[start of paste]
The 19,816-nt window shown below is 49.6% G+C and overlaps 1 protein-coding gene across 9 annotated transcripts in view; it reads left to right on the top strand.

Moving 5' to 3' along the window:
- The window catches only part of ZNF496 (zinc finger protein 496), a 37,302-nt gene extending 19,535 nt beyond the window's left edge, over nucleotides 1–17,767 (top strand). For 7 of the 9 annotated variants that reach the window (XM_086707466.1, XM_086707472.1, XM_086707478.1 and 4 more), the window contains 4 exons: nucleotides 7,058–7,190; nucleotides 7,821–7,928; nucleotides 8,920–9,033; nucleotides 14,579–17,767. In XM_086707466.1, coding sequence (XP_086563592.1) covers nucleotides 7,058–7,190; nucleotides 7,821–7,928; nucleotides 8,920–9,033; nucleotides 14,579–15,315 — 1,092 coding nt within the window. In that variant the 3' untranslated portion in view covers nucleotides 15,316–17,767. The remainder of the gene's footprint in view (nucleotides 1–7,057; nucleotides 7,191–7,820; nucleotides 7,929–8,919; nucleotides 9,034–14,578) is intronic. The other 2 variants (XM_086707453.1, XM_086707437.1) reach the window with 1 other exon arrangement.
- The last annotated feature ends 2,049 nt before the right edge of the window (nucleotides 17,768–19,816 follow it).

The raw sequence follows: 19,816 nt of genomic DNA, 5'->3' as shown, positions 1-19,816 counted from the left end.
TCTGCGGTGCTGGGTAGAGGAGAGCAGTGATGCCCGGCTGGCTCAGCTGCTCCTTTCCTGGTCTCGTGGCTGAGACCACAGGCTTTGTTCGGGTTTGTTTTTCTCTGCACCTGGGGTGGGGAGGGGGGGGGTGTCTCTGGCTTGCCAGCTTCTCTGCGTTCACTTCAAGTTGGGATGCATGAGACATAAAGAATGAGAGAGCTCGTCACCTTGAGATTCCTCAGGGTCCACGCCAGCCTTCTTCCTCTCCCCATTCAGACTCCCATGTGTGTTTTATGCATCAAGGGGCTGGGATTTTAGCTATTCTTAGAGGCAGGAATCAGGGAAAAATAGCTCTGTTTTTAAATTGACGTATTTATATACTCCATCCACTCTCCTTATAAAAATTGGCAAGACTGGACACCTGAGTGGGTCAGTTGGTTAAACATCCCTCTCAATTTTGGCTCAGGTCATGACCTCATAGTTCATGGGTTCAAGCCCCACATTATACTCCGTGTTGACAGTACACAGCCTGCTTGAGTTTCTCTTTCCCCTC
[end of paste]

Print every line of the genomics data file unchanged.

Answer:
The 19,816-nt window shown below is 49.6% G+C and overlaps 1 protein-coding gene across 9 annotated transcripts in view; it reads left to right on the top strand.

Moving 5' to 3' along the window:
- The window catches only part of ZNF496 (zinc finger protein 496), a 37,302-nt gene extending 19,535 nt beyond the window's left edge, over nucleotides 1–17,767 (top strand). For 7 of the 9 annotated variants that reach the window (XM_086707466.1, XM_086707472.1, XM_086707478.1 and 4 more), the window contains 4 exons: nucleotides 7,058–7,190; nucleotides 7,821–7,928; nucleotides 8,920–9,033; nucleotides 14,579–17,767. In XM_086707466.1, coding sequence (XP_086563592.1) covers nucleotides 7,058–7,190; nucleotides 7,821–7,928; nucleotides 8,920–9,033; nucleotides 14,579–15,315 — 1,092 coding nt within the window. In that variant the 3' untranslated portion in view covers nucleotides 15,316–17,767. The remainder of the gene's footprint in view (nucleotides 1–7,057; nucleotides 7,191–7,820; nucleotides 7,929–8,919; nucleotides 9,034–14,578) is intronic. The other 2 variants (XM_086707453.1, XM_086707437.1) reach the window with 1 other exon arrangement.
- The last annotated feature ends 2,049 nt before the right edge of the window (nucleotides 17,768–19,816 follow it).

The raw sequence follows: 19,816 nt of genomic DNA, 5'->3' as shown, positions 1-19,816 counted from the left end.
TCTGCGGTGCTGGGTAGAGGAGAGCAGTGATGCCCGGCTGGCTCAGCTGCTCCTTTCCTGGTCTCGTGGCTGAGACCACAGGCTTTGTTCGGGTTTGTTTTTCTCTGCACCTGGGGTGGGGAGGGGGGGGGTGTCTCTGGCTTGCCAGCTTCTCTGCGTTCACTTCAAGTTGGGATGCATGAGACATAAAGAATGAGAGAGCTCGTCACCTTGAGATTCCTCAGGGTCCACGCCAGCCTTCTTCCTCTCCCCATTCAGACTCCCATGTGTGTTTTATGCATCAAGGGGCTGGGATTTTAGCTATTCTTAGAGGCAGGAATCAGGGAAAAATAGCTCTGTTTTTAAATTGACGTATTTATATACTCCATCCACTCTCCTTATAAAAATTGGCAAGACTGGACACCTGAGTGGGTCAGTTGGTTAAACATCCCTCTCAATTTTGGCTCAGGTCATGACCTCATAGTTCATGGGTTCAAGCCCCACATTATACTCCGTGTTGACAGTACACAGCCTGCTTGAGTTTCTCTTTCCCCTC